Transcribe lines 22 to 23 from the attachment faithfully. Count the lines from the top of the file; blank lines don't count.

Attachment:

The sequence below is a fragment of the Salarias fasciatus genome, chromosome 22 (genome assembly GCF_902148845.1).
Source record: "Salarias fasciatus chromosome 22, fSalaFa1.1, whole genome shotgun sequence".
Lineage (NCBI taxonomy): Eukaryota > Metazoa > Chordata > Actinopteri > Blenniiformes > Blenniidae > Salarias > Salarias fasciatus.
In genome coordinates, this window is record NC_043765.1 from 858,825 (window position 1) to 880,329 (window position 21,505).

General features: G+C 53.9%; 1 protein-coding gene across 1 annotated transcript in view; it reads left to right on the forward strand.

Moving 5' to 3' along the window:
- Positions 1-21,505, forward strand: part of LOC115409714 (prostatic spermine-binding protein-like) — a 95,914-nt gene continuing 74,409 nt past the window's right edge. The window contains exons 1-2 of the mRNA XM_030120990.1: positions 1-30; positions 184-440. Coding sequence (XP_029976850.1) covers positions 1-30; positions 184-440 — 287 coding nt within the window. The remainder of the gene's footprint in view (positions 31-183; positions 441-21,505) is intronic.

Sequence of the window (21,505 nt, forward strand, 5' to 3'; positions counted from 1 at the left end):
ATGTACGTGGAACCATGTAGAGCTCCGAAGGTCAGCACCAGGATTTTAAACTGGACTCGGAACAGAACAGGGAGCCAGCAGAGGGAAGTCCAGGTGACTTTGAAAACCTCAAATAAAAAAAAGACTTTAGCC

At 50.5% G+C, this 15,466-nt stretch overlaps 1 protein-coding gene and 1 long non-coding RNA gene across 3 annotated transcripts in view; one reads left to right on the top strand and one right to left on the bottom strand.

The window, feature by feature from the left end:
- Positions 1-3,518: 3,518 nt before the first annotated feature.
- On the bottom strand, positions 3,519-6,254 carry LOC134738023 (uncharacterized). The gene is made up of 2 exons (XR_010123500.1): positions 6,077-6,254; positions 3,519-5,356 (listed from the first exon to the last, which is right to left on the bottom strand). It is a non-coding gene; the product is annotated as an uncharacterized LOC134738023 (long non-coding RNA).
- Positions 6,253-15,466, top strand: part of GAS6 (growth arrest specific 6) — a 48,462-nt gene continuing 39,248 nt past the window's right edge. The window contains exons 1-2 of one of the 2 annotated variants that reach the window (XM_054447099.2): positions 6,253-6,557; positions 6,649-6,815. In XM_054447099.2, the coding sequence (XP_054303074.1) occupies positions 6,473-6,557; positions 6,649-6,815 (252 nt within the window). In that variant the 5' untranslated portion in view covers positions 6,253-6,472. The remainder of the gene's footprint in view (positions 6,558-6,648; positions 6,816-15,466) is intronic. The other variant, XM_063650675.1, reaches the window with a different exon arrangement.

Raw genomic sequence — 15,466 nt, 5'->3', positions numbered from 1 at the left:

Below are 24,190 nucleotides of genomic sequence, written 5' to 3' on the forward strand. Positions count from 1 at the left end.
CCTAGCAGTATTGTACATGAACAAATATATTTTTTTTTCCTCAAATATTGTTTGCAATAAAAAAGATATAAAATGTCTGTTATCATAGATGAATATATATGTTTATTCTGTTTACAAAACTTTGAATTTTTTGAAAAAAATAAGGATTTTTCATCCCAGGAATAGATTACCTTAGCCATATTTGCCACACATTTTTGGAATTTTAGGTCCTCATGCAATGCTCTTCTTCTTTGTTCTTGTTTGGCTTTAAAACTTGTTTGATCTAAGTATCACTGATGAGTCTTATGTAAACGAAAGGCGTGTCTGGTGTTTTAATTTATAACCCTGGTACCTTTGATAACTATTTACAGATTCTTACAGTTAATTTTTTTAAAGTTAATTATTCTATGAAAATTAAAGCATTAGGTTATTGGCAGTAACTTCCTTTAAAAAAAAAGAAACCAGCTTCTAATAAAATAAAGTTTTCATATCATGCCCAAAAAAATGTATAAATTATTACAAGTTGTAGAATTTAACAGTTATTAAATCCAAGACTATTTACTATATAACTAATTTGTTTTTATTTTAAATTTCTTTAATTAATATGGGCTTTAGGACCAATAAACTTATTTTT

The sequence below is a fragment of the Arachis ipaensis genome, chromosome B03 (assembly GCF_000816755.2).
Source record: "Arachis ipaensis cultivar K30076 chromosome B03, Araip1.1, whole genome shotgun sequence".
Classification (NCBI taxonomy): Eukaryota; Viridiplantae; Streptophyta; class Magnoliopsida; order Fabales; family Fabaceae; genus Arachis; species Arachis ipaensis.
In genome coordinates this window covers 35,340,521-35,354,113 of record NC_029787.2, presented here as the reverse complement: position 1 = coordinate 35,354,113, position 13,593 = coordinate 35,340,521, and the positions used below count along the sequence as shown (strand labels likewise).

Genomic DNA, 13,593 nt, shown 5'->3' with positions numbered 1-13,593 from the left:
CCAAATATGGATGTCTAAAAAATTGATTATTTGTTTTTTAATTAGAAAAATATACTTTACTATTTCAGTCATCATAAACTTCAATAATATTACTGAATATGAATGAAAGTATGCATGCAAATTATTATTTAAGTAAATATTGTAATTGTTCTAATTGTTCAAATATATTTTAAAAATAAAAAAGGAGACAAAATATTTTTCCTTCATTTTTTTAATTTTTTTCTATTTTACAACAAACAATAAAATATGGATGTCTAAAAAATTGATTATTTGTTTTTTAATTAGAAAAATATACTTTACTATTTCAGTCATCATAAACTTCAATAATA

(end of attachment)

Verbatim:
Genomic DNA, 13,593 nt, shown 5'->3' with positions numbered 1-13,593 from the left:
CCAAATATGGATGTCTAAAAAATTGATTATTTGTTTTTTAATTAGAAAAATATACTTTACTATTTCAGTCATCATAAACTTCAATAATATTACTGAATATGAATGAAAGTATGCATGCAAATTATTATTTAAGTAAATATTGTAATTGTTCTAATTGTTCAAATATATTTTAAAAATAAAAAAGGAGACAAAATATTTTTCCTTCATTTTTTTAATTTTTTTCTATTTTACAACAAACAATAAAATATGGATGTCTAAAAAATTGATTATTTGTTTTTTAATTAGAAAAATATACTTTACTATTTCAGTCATCATAAACTTCAATAATA